4. Withdrawal from Antidepressants Also Causes Side-Effects
    Quite separate from the return of original symptoms that may never have been diagnosed or received treatment, plus the onset of new drug side-effects, there are also documented withdrawal symptoms connected with antidepressant tapering. A list of some withdrawal symptoms commonly experienced during antidepressant cessation (especially when done too abruptly or without preparation and guidance during the process) is given further in this article. There is perhaps no real way to articulate the amount of suffering that a person finding themselves in such a crisis faces.

Antidepressant Withdrawals

tapering off antidepressant

A wide range of antidepressant withdrawal symptoms can present when stopping or getting off antidepressant medication, including:

  • increased depression, including severe depression leading to suicidal thoughts
  • panic attacks
  • muscle pains
  • muscular spasms
  • emotional lability, i.e., crying spells, anger, hostility, apathy, despair, etc.
  • electrical “zaps”, sometimes referred to as “brain zaps”
  • nausea
  • nightmares, insomnia, disrupted sleep patterns

Summary of Antidepressant Side-Effects

These can include, but are not limited to:

  • hyponatremia, or lowered sodium levels, leading to coma, seizure, mental confusion, or other effects
  • suicidality
  • anorgasmia and other sexual difficulties
  • respiratory tract infection
  • hyperhidrosis, or extreme and unusual sweating
  • frequent and inexplicable mood swings
  • emotional blunting, numbness
  • dehydration
  • akathisia, an agonizing internal restlessness accompanied by repetitive body motions such as rocking, pacing, etc.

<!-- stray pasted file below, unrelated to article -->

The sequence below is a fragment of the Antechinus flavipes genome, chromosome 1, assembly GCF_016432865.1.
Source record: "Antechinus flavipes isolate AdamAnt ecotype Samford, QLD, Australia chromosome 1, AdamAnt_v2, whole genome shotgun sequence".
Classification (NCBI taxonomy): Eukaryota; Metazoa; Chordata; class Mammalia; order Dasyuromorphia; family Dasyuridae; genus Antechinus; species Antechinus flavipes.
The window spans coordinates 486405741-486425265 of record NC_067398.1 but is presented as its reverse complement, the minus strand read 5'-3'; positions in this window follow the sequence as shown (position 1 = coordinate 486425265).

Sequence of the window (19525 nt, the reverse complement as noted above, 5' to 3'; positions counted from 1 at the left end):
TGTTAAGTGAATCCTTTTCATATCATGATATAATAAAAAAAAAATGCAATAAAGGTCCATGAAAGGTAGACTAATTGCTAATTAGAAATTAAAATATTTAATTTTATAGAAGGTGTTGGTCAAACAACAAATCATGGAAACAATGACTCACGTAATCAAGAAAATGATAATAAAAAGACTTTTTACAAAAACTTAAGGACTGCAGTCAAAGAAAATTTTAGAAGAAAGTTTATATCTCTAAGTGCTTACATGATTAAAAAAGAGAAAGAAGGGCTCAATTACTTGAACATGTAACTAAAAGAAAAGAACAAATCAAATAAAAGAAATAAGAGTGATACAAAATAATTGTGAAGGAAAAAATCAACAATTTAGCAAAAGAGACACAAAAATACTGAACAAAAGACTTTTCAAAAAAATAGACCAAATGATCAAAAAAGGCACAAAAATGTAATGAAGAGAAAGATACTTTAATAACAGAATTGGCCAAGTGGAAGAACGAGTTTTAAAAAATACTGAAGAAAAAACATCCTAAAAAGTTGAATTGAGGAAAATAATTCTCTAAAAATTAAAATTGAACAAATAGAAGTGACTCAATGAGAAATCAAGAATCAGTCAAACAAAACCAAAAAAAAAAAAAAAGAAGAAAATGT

• weight loss
  • weight gain
  • rashes or skin eruptions which can be life-threatening

The Importance of Seeking Antidepressant Tapering Help

It cannot be stressed enough that a person should seek competent help and support to initiate and navigate safely through antidepressant medication tapering. For well over a dozen years, the Alternative to Meds Center has specialized in providing gentle, safe, and properly managed antidepressant withdrawal. The center provides competent, attentive care for clients who wish to regain natural mental health without needing to rely on pharmaceutical drugs. The programs offered at the Alternative to Meds Center have helped thousands of clients to successfully negotiate antidepressant tapering in a comfortable, safe and nurturing social setting and could be the exact help that you or your loved one have been searching for.

  1. Understanding Your Diagnosis, https://www.nami.org/Find-Support/Living-with-a-Mental-Health-Condition/Understanding-Your-Diagnosis accessed September 3, 2019